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Karadzic: Death Threats because of Srebrenica

4. May 2012.00:00
Testifying at the trial of Radovan Karadzic, former journalist from Belgrade Zoran Petrovic Pirocanac denies having told a London Independent reporter in July 1995 that hewas in big trouble, because the indictee was mad at him for having played adocumentary about Srebrenica, depicting bodies of Bosniaks.

This post is also available in: Bosnian

Petrovic’s documentary was introduced as the Prosecution’s evidence at the trial ofKaradzic, former President of Republika Srpska. In one scene, while driving ina car, Petrovic recorded a pile of dead bodies in front of the warehouse of theCo-operative in Kravica village, while Serb policemen walked around andshooting could be heard.

According to the charges against Karadzic, members of the Republika Srpska Army and policekilled about 1,000 Bosniak prisoners in Kravica on July 13, 1995. Karadzic ischarged with genocide, the persecution of Bosniaks and Croats throughout Bosniaand Herzegovina, terror against civilians in Sarajevo and taking internationalsoldiers hostage.

Petrovic Pirocanac’s documentary was broadcast on Studio B TV in Belgrade on July 15,1995. The Independent journalist Robert Block testified at Karadzic’s trial, inMarch, that he watched the documentary in the TV station premises on thefollowing day and wrote an article about the first executions in Srebrenica onthe basis of that documentary.

Block said at the time that the original documentary disappeared from Studio B a short timelater and that Petrovic Pirocanac, whom he visited at his house, told him thatKaradzic was very mad because the movie was broadcast and the article publishedin the Independent and that he gave an order for confiscation of thedocumentary.

Petrovic, who was invited to the Hague at Karadzic’s request, said that it was “untrue” and that Block was “a great liar”. “Block never visited me at my house,” thewitness said. He said that the RS leadership “did not have any negativereactions” about the documentary, but he received death threats from “somesoldiers from RS”.

While Karadzic was examining him, Petrovic confirmed that, after it had been broadcasted by Studio B, he sent the cassette containing the documentary by bus to Pale,because he was told that Bosnian Serb leaders wanted to see thedocumentary.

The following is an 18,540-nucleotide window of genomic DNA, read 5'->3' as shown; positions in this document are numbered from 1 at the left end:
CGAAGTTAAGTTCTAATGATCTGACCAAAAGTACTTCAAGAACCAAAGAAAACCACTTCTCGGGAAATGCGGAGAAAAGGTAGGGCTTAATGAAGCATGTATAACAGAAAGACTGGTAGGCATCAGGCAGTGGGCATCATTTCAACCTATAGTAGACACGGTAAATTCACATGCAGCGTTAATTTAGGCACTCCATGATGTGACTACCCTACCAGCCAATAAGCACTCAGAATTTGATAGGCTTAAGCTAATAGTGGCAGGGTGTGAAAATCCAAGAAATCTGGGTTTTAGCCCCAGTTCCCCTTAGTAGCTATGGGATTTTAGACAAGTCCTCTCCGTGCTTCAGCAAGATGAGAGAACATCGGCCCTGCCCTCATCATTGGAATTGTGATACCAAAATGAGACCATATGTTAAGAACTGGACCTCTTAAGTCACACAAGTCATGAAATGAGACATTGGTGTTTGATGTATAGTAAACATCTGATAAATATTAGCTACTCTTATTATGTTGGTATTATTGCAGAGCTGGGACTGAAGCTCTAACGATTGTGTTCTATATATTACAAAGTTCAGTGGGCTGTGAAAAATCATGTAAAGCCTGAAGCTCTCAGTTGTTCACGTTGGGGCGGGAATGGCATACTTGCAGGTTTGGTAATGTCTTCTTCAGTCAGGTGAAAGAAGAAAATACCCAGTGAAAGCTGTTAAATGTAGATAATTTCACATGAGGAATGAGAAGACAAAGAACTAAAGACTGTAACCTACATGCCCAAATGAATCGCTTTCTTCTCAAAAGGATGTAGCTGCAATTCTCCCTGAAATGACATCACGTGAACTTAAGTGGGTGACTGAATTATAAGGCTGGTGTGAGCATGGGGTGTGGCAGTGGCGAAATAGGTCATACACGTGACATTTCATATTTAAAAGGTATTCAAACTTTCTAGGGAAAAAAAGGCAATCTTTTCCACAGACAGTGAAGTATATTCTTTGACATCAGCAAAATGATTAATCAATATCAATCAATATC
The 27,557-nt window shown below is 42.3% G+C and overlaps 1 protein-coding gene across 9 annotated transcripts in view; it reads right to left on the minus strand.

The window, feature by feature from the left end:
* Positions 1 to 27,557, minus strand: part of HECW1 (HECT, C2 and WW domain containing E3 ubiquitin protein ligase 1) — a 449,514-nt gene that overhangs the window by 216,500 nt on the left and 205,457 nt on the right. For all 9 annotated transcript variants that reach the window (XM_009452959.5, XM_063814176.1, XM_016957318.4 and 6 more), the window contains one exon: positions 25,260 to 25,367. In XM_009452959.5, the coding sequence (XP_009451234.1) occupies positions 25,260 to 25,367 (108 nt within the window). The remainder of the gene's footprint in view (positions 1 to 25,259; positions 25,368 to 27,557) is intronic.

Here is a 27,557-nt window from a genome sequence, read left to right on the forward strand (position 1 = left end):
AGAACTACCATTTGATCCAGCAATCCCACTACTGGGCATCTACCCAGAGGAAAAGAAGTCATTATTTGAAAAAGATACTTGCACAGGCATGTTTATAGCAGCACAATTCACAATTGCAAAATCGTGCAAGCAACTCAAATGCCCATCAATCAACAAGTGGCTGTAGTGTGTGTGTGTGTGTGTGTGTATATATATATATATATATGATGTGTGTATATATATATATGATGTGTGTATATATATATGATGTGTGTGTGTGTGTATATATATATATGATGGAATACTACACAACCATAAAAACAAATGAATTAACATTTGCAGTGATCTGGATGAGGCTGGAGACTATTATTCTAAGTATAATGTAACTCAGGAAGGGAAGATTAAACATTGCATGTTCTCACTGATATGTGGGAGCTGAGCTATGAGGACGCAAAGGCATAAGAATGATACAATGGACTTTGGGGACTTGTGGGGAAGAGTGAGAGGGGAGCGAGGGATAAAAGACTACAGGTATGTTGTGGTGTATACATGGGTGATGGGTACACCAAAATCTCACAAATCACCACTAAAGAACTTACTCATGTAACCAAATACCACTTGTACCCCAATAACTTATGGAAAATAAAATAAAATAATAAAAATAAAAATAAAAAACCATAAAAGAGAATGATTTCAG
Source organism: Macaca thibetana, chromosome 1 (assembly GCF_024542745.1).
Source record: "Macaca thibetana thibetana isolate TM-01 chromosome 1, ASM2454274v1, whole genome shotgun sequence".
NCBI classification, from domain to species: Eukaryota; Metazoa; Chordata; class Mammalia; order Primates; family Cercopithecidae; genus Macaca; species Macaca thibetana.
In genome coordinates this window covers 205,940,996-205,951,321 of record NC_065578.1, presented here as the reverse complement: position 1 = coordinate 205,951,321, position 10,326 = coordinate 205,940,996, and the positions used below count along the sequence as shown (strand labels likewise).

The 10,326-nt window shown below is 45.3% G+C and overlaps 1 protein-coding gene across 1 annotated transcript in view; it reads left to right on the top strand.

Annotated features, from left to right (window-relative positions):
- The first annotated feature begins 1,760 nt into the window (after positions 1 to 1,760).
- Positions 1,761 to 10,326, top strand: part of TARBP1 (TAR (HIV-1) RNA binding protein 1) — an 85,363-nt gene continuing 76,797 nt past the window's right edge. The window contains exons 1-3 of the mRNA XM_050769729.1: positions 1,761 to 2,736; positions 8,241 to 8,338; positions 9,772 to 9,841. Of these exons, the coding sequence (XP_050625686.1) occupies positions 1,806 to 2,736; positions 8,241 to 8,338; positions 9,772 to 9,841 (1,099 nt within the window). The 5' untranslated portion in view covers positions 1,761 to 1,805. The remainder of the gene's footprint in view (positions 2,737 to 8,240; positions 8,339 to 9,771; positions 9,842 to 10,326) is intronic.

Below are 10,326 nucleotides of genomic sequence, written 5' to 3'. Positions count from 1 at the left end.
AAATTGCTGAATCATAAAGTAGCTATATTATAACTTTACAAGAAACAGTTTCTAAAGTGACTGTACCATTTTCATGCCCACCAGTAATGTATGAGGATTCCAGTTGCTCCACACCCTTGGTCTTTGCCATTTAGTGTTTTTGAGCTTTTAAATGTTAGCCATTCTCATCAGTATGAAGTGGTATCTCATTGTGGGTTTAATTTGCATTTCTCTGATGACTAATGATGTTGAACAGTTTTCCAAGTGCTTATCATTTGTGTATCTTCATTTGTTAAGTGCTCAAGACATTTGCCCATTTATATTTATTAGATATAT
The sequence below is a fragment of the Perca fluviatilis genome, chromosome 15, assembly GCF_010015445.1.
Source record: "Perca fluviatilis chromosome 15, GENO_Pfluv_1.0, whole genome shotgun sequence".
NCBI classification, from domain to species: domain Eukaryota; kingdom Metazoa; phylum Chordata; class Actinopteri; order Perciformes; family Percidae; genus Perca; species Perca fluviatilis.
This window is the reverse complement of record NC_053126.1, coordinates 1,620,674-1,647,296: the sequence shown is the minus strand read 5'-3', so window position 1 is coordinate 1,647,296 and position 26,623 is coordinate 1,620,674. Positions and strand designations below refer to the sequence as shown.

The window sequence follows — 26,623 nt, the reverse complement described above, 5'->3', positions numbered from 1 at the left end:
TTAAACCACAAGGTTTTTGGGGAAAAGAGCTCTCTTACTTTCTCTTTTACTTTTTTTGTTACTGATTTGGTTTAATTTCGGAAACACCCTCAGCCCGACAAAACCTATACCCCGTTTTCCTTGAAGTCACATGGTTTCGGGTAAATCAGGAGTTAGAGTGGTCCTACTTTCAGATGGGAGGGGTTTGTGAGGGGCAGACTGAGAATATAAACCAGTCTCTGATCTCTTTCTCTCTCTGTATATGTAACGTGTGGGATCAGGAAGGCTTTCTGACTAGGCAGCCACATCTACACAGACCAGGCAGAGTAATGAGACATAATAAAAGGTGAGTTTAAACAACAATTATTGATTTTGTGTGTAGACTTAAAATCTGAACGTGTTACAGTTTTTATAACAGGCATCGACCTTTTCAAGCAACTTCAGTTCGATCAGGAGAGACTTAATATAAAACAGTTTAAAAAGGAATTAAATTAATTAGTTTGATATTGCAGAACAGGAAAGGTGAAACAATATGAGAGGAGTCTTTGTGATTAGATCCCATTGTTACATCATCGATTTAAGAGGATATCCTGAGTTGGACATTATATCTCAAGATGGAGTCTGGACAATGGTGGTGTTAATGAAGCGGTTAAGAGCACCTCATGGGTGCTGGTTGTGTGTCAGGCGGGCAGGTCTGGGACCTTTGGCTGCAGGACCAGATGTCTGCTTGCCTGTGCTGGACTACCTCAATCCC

Petrovic specified that, in addition to “15-20” corpses in Kravica, the documentary depicted “about ten” Bosniaks on “the white house” terrace in Potocari, as wellas “about one hundred” men from Srebrenica, whom the Republika Srpska Armycaptured in the vicinity of Sandici. According to the charges, those men werekilled at locations near Zvornik in the following days.

Responding to indictee’s suggestions, Petrovic said that the murders in Kravica happened after an incident in which a Serb policeman was wounded.

During an additional examination Prosecutor Jullian Nicholls asked Petrovic if any of the RS leaders expressed concern due to the recording of the corpses or a wish to investigate the event. The witness answered negatively.

“After the authorities had asked you to send them the cassette, you did that. What we received was the unprocessed material, which lacked the key parts – recordings from Kravica, Potocari and Sandici. You were not able to explain that. Youcannot explain it now either. Do you think this was a coincidence,” ProsecutorNicolls asked.

Petrovic responded by saying that he sent the cassette “to many addresses” and that he “cannot guarantee what happened and how it happened”, but he said that the key scenes were found later on and that they represented “the only evidence” in thedocumentary about what happened following the fall of Srebrenica.

The trial ofKaradzic is due to continue on Friday, May 4, when last Prosecution witness will be examined.

This post is also available in: Bosnian